Back in the day, SEO was more technical and less, well, semantic. Now I realize that for most a term like semantic query relevancy might as well be the name of computer programming language, but the fact is Google’s customers, the searcher and the advertiser, are no longer content with results based on related page keyword content. This Wall Street Journal article explains Google’s take.
To improve accuracy Google and Bing both are attempting to understand what is actually meant by a search and refine results based on things like recency, location, context and of course relevance.
For example if you search “best place to buy a MacBook Pro” there was a time when search engines would return results of blog posts about good places to buy a MacBook Pro or maybe even computer reviews. From that you might have been able to find what you were looking for, but with semantic knowledge graph built in Google is more likely to think – oh, you want to buy a MacBook Pro and I know where you are and I know the inventory levels of the nearest stores with sale prices, so here are your results.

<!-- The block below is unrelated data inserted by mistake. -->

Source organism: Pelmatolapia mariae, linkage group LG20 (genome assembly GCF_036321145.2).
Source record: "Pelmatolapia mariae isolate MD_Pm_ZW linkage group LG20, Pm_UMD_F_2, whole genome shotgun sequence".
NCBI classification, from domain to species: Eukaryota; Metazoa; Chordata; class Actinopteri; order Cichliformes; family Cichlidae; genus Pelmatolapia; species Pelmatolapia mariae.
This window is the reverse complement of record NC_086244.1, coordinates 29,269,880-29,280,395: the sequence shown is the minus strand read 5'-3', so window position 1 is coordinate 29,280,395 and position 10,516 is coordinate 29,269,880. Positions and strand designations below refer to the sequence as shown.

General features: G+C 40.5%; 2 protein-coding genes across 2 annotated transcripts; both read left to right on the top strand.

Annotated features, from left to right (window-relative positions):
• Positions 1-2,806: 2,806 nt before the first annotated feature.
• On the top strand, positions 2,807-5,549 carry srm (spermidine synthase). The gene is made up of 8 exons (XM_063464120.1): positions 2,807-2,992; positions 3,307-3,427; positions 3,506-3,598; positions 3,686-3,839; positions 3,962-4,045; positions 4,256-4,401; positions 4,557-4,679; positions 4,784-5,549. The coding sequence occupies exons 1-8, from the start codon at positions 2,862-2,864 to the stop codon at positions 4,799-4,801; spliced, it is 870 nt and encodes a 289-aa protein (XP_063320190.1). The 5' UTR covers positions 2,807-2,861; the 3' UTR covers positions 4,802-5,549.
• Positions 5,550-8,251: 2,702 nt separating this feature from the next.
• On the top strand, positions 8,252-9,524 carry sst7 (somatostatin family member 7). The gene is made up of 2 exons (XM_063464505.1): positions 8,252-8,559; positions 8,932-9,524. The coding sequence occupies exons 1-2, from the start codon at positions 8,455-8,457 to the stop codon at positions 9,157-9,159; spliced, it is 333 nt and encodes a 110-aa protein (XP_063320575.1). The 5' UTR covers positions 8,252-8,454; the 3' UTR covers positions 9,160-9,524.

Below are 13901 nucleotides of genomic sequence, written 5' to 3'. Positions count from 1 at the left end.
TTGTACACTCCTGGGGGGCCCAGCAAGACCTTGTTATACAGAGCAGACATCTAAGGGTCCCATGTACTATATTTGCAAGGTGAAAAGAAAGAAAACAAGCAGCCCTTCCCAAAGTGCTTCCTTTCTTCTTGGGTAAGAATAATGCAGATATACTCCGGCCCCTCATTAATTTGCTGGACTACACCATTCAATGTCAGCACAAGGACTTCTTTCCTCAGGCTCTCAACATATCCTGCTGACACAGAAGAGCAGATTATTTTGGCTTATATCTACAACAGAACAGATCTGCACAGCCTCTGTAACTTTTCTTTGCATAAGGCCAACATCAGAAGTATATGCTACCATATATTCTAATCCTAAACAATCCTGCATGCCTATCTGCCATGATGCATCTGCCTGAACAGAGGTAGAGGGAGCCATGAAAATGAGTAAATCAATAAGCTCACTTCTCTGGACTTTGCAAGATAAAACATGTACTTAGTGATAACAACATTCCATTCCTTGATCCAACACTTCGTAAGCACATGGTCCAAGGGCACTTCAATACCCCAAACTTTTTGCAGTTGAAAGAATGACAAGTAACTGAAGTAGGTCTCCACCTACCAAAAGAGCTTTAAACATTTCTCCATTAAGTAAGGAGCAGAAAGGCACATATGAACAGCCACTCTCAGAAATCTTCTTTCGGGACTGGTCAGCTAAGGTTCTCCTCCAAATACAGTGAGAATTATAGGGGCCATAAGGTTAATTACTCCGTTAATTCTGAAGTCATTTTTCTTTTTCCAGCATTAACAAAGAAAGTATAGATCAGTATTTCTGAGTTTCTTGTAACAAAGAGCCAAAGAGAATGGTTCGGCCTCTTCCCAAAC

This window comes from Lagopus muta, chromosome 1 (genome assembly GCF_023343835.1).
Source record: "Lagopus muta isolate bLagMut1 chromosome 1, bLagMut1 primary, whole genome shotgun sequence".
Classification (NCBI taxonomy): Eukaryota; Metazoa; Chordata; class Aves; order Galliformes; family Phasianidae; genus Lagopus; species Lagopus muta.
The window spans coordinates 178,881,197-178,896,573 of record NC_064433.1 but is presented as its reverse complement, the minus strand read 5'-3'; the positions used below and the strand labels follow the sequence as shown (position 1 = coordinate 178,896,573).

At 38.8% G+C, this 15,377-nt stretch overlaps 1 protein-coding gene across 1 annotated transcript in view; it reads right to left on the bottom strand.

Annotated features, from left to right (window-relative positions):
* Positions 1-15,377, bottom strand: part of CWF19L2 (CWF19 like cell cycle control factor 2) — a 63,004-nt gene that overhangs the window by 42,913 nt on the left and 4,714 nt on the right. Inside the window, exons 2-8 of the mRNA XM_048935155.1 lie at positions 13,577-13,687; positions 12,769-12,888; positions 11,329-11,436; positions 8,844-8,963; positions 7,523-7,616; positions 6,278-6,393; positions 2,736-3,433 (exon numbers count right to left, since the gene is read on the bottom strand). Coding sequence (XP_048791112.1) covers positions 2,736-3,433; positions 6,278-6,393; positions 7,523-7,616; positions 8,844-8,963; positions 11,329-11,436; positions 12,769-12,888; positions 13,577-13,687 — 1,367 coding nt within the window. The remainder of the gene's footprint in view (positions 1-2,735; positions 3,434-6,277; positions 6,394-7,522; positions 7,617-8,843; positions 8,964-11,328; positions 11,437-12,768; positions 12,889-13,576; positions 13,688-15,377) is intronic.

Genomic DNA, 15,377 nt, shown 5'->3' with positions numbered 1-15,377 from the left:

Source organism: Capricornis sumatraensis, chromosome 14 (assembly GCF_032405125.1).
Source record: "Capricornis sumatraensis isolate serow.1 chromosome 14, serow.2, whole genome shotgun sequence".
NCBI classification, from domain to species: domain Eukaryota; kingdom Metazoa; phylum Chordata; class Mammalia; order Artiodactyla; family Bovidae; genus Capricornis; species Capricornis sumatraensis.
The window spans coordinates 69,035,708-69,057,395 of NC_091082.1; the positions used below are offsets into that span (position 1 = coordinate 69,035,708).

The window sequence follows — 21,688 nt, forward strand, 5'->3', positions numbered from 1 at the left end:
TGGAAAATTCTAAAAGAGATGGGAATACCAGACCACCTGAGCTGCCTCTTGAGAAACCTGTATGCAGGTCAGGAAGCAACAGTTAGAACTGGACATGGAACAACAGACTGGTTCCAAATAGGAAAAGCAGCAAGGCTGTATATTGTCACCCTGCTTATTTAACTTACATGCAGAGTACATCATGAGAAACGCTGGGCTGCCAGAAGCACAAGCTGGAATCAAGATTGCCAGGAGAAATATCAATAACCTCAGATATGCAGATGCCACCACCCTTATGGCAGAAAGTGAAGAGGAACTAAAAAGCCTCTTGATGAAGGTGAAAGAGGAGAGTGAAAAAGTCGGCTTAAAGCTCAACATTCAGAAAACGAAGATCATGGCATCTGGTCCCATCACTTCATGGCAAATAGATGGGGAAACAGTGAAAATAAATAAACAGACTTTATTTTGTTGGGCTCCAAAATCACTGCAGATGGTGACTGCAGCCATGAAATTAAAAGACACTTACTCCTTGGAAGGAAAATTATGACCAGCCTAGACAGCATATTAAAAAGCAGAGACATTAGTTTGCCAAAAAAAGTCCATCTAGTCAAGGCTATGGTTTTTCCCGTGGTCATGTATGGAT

What this means for website owners is they can no longer count on writing content about a subject, optimizing it and going to work on links to the page. Sure, that stuff will always play a role, but there are other significant factors at play today.
Google officially rolled out a new search algorithm recently that employs a great deal of their progress in semantic search. The update is called “Hummingbird” and while traces of it have been coming in previous updates, this one is significant and lasting.
Search has been heading this way for some time now. So, no SEO is not dead once again, unless you mean quick SEO – SEO that doesn’t contain relationship and authority building. Bottom-line though – quality, frequency, depth and authority matter more than ever.
Below are five realities that site owners and SEO professionals must address in order to remain relevant.
Social signals matter a lot